This must be the week that those people selling retirement homes in Florida came through town.
First there was John Lackey who might be looking to hang up the cleats.
Now we have these comments from Koji Uehara through his translator, "Every year I consider my last year."
When acquired in a 1-year, $4.25 million deal (with a vesting option for 2014) it was expected to be for a veteran pitcher on a farewell tour through Boston before leaving town as a 39 year old heading into retirement.
One year later, one World Series ring richer, his dominance has altered the conversation.
The Red Sox who are currently six games under .500 and 9.0 games back from the division leaders would be done with the 2014 season without him. Uehara has recorded 13 of 13 save attempts this season and allowing just two runs in 27 2/3 innings.
His record since becoming the Red Sox closer is remarkable.
He has converted 39 of 41 save opportunities while limiting opponents to a .131 batting average. He’s struck out 111 batters, walked six and still hasn't allowed any hitter in the majors more than three hits.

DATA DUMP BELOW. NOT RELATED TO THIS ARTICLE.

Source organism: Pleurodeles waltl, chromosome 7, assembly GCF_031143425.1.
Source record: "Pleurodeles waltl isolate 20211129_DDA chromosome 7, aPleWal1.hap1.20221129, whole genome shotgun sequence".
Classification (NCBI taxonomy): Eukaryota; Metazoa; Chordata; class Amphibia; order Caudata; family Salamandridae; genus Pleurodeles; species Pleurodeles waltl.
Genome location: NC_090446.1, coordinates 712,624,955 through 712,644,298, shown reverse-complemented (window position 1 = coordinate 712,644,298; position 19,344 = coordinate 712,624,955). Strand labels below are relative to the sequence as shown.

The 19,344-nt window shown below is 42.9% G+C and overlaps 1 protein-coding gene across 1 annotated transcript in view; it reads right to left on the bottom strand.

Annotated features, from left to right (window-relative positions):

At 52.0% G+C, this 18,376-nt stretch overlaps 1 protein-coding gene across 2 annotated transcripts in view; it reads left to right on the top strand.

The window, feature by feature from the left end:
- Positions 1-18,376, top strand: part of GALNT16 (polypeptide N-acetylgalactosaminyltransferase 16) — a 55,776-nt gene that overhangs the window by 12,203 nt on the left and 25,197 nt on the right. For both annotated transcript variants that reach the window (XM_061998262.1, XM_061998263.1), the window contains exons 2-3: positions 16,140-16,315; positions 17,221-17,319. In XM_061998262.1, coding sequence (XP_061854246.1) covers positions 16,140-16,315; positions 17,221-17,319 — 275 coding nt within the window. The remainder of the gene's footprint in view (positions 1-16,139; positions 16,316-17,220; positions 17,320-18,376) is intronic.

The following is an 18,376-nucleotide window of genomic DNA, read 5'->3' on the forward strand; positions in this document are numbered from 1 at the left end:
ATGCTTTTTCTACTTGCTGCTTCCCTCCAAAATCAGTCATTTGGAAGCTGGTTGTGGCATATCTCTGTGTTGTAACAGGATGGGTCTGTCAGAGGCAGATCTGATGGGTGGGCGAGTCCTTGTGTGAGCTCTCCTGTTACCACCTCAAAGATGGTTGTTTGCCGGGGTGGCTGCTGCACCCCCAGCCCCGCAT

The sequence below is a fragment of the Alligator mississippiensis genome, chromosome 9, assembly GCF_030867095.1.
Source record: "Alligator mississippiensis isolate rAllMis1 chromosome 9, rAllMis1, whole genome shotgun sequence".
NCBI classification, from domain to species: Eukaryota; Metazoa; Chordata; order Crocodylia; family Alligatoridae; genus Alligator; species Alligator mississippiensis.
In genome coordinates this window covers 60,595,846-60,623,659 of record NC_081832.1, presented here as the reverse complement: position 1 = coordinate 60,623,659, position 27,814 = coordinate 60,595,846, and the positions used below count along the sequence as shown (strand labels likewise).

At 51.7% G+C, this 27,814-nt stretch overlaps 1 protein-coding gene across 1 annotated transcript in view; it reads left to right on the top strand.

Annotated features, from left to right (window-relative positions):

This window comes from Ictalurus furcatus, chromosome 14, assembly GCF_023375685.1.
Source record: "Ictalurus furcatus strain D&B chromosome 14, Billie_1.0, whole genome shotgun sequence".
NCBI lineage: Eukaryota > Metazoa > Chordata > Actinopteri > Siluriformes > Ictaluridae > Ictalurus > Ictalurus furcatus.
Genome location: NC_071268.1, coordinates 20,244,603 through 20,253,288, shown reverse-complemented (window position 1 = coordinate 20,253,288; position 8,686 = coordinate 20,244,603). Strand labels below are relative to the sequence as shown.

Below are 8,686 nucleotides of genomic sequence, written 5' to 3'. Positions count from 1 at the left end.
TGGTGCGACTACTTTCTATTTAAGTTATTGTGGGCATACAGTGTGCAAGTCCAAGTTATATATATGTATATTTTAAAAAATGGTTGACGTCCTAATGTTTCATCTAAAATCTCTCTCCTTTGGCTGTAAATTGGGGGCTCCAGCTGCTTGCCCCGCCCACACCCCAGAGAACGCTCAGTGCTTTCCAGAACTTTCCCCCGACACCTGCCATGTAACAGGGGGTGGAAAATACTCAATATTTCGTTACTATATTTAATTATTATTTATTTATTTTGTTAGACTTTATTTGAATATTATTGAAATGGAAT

If you are the Red Sox do you give a qualifying offer or invest outright in your aging closer?
Becoming a free agent at the end of this year for the second time in his career will have the Red Sox pretty much having to give him a qualifying offer (estimates are that it would reach $15 million). This is almost unheard of for a soon to be 40-year old closer.
One could not imagine Uehara not accepting that offer, but it is also hard to imagine another team sacrificing a draft pick to sign the 40-year old closer.
Taking a look around the rest of the organization we see that the Red Sox might have to, in a worst case scenario, offer John Lester a qualifying offer. As there are no other noteworthy players expected to receive them in the coming off season, Uehara's chunk would be very easy to fit into the expected 2015 payroll.
While one would have to feel that this feels out of the range for a closer, the options to replace Uehara are very risky. You could get two quality relievers with the money you save, but that strategy fails more than it succeeds as has panned out this year with the likes of Edward Mujica.
What is your projection for High-Five-City?
He might just be fading into the sunset after this year at the top of his game.
Post a comment or via twitter @ericschabell with your thoughts.
More by Eric D. Schabell